CF: In general, we had the same difficulties. We select the machines that we want in the exhibition, independent of any other consideration, then we have to go and FIND those machines. Sometimes it’s very difficult – you have to work hard to find those machines. In general, it’s the same process as we had twenty years ago, but in some ways, it’s a little bit easier. 

Twenty years ago, the idea of an art museum holding a motorcycle exhibition was unheard of. The Art of the Motorcycle was amazingly influential. Most motorcyclists have heard of it, so, when Ultan and I approach someone now, and say ‘We’re doing something for QAGOMA in Brisbane, we curated The Art of the Motorcycle,’ it’s a big foot in the door.

In some ways, it’s easier but it doesn’t ever feel easy!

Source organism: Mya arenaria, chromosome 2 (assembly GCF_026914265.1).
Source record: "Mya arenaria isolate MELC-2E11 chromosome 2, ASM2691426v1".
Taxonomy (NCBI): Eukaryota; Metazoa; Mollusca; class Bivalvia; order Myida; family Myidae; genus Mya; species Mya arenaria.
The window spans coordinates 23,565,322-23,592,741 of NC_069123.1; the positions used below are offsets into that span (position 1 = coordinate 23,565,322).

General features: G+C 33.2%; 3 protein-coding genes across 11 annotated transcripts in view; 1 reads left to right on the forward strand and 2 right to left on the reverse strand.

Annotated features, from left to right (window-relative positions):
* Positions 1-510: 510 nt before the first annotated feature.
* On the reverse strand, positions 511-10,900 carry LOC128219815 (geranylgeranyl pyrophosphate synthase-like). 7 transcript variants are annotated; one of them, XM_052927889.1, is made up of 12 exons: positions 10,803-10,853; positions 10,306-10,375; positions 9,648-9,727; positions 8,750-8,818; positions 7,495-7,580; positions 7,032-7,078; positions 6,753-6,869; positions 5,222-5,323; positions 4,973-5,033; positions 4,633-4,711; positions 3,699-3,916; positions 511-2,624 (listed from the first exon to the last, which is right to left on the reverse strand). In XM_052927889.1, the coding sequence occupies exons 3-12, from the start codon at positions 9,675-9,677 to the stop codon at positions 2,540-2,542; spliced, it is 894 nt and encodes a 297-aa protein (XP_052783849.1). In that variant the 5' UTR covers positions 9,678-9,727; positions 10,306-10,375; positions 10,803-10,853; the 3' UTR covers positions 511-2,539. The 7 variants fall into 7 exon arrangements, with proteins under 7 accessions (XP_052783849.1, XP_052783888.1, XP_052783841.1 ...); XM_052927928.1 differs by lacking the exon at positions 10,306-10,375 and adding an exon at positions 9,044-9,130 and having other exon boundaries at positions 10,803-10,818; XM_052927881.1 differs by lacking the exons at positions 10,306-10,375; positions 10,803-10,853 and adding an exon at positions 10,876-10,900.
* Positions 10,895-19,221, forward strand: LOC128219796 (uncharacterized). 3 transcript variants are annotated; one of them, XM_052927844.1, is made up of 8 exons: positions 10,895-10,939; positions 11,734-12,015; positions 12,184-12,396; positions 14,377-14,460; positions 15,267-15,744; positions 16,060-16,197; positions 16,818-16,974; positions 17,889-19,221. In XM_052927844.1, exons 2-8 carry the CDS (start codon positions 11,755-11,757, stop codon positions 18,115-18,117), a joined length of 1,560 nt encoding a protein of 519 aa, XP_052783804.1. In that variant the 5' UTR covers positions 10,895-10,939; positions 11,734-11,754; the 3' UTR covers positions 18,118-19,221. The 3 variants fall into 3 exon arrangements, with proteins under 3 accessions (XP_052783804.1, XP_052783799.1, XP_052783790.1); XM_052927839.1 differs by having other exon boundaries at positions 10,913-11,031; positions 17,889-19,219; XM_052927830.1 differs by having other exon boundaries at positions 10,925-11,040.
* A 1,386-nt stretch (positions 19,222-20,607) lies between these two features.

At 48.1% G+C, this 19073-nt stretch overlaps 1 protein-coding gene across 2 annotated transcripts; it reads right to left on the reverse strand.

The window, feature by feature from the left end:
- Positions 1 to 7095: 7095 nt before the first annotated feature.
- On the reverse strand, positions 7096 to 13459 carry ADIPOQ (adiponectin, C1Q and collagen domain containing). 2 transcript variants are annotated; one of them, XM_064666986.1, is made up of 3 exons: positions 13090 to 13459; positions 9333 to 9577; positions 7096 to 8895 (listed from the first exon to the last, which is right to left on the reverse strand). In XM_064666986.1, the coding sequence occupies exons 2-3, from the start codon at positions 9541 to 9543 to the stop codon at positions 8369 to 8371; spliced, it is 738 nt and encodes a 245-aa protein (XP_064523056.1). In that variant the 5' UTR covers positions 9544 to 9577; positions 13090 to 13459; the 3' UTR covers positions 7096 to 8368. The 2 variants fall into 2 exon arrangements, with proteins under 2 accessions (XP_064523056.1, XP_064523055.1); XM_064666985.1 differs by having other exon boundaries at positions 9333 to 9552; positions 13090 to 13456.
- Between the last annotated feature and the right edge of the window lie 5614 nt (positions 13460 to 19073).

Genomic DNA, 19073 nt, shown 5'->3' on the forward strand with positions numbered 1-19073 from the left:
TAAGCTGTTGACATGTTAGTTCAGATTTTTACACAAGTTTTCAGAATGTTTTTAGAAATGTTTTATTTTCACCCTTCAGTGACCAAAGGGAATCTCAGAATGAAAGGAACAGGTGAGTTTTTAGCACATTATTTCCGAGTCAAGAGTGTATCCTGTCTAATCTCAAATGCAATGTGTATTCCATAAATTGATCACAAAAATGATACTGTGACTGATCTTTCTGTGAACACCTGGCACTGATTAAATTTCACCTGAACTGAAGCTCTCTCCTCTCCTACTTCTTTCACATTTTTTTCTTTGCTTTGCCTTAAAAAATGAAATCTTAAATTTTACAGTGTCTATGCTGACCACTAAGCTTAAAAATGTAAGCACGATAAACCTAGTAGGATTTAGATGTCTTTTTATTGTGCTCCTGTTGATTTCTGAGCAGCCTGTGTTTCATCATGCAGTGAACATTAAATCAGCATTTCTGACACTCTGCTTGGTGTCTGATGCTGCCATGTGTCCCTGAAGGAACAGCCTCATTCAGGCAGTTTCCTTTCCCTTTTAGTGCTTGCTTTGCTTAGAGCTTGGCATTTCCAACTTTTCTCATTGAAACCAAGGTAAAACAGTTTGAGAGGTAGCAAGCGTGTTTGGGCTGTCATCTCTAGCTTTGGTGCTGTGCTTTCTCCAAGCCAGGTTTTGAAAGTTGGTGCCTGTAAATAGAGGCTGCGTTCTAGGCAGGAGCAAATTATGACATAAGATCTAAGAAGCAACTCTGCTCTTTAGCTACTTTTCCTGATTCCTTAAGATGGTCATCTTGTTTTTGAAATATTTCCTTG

PM: I see a couple of Australian motorcycles in the preview material. How many other motorcycles in the exhibition have been sourced from Australian owners?

UG: I’d say it’s up to 50 per cent almost, but it’s also irrelevant. There is an Australian accent to this show. We deliberately did that, because we knew that, for example, two of the best collections of early American motorcycles are held in Australia. And they’re “Australian” bikes. They were imported to Australia new, and they’ve had lives in Australia – they’ve raced, they’ve held speed records and so on. They’re part of the fabric of Australian automotive history. And so, for us as curators, we obviously wanted to embrace that and tell that story.